HOLLYWOOD GIANT: KING KONG
Tall, dark and handsome are preferred qualities in leading men. After 84 years, King Kong is still all three. Kong: Skull Island brings back the big guy for his eighth starring role, setting up a rematch with Godzilla slated for 2020. Here's the filmography of an 8,000 pound gorilla in any room he enters:
King Kong (1933)
This movie is the DNA in amber spawning Jurassic Park and every CGI creature-featuring blockbuster since. Willis O'Brien's stop-motion animation still astonishes; Skull Island's African stereotypes now insult. The iconic finale atop the Empire State Building enshrines the beauty of this beast.
Son of Kong (1933)
How much of a commotion did King Kong cause? Enough that a sequel hit theaters nine months later. Son of Kong set Hollywood's standard for lousy cash-ins. Kong's son is half dad's size and albino, so dinosaurs dish out whatever thrills are found. The movie turned a $133,000 profit, about one-fifth of King Kong's first release profit.
No wonder, then, that King Kong took a long hiatus from movies. His comeback trail began in Japan when Toho needed a worthy opponent for Godzilla. Additional scenes were shot with American actors for U.S. release.
King Kong Escapes (1967)
Say hello to Mechani-Kong, a robot version of our hero created by Who. What? No, his name is Who. I don't know. Anyway, Mechani-Kong and hairy Kong duke it out on the Tokyo Tower. Kong wins after swimming to Japan. That's some Chuck Norris stuff there.
King Kong (1976)
Fondly remembered for setting Jessica Lange on a path to two Academy Awards, but you wouldn't have guessed that then. She does the Fay Wray bit as Dwan, who suffered a celebrated nipple slip in the big guy's paw. Meryl Streep later said she was considered for the part. Dwan, not Kong.
King Kong Lives (1986)
Kong is a baby daddy again but Lady Kong is pregnant and locked up. The late, great Roger Ebert wrote it best: "The problem with everyone in King Kong Lives is that they're in a boring movie, and they know they're in a boring movie, and they just can't stir themselves to make an effort."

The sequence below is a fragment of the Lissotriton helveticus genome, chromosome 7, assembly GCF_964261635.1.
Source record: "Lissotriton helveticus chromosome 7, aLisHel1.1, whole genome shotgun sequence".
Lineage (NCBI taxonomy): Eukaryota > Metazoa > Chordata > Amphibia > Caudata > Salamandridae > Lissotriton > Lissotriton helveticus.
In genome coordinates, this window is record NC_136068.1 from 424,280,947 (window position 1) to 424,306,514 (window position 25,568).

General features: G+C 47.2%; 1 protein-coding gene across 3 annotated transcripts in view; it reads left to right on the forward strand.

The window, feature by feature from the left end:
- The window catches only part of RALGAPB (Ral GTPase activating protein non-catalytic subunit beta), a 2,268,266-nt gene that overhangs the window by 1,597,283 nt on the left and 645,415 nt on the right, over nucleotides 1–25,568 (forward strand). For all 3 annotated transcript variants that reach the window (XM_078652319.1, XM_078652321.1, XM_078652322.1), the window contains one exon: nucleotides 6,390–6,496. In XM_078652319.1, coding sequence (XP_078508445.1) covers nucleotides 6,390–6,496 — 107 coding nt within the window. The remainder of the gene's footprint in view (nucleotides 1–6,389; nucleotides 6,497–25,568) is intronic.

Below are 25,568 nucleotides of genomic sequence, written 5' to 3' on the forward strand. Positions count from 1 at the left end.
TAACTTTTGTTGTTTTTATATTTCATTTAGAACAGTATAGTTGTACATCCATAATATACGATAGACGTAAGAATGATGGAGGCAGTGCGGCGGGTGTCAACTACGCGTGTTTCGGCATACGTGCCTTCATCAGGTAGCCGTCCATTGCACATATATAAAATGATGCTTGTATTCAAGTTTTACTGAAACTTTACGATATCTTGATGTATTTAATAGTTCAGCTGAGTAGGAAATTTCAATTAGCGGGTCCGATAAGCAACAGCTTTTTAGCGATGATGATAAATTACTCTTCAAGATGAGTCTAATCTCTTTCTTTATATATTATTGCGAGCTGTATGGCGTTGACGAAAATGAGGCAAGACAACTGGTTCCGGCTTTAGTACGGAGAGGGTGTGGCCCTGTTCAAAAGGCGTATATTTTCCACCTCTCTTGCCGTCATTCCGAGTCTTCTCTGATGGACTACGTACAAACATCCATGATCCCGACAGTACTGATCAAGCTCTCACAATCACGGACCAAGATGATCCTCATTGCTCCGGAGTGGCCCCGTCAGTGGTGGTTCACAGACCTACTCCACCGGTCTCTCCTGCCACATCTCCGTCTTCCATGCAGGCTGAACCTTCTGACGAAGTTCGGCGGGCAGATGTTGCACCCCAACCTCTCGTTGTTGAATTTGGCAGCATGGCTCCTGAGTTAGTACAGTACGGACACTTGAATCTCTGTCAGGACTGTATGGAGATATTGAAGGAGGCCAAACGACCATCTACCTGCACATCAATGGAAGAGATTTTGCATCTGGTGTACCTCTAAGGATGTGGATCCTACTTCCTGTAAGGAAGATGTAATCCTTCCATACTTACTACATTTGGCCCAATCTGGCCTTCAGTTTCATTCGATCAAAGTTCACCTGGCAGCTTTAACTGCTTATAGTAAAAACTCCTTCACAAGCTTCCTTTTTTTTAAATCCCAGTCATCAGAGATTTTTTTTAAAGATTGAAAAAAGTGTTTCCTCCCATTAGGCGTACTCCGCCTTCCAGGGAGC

King Kong (2005)
Three Academy Awards went to Peter Jackson's remake, hewing closer to the original than the 1976 model. Andy Serkis' motion-capture portrayal of Kong conveys the character's emotional depth. At the time, King Kong's reported $207 million price tag was Hollywood most expensive ever.
Freshly Oscared as the year's best foreign language film, Asghar Farhadi's The Salesman (PG-13) opens Saturday at Tampa Theatre. Farhadi boycotted the ceremony to protest President Donald Trump's travel ban; his acceptance letter read on stage was a politically-charged moment.
The Salesman is more obliquely political, set in Iran where an actor couple named Emad and Rena (Shahab Hosseini, Taraneh Alidoosti) are staging a production of Death of a Salesman. They're forced to evacuate one apartment and rent another, unaware of the previous tenant's shady reputation. One of her clients shows up and The Salesman becomes a minimalist thriller.
As in his previous Oscar winner A Separation, Farhadi focuses upon the everyday details of Iranian life including its patriarchal nature. The Salesman is a quiet revenge tale, in which a husband must decide how to stick up for his wife, or if he should. Tension builds from this gender-unequal culture to a crushing finale. A-
THE OTTOMAN LIEUTENANT
Part love story, part revisionist history, The Ottoman Lieutenant (R) may be less than the sum of those parts. It's the story of an American nurse (Hera Hilmar) following a doctor (Josh Hartnett) to Europe on the brink of World War I. She falls in love with an Ottoman officer (Michiel Huisman) putting a romantic face on genocide. Variety film critic Dennis Harvey deemed The Ottoman Lieutenant a "handsome but creaky melodrama," guessing that "less discriminating viewers jonesing for some old-fashioned costume hokum will get just that."
Then there's Brimstone (R) starring Guy Pearce as the Reverend, a diabolical frontier preacher threatening to destroy Dakota Fanning. We thought that was sister Elle's job.
in theaters: our Top 5
Current movies recommended by the Tampa Bay Times:
1Logan: Requiem for a Marvel mutant (Hugh Jackman, right). Best comic book flick since The Dark Knight.
2 Get Out: Jordan Peele makes race relations scarier than ever with bold horror satire.
3 The Salesman: Asghar Farhadi's Oscar winner for best foreign language film.
4 The LEGO BatmanMovie: Taking apart the Caped Crusader's legacy, interlocking piece by piece.
5 Gasparilla International Film Festival: Today's closing night film is Unleashed at Tampa Theatre.
(Dates subject to change)
March 17: Beauty and the Beast, left
March 24: Power Rangers; King Arthur: Legend of the Sword
March 31: Ghost in the Shell; The Boss Baby; The Zookeeper's Wife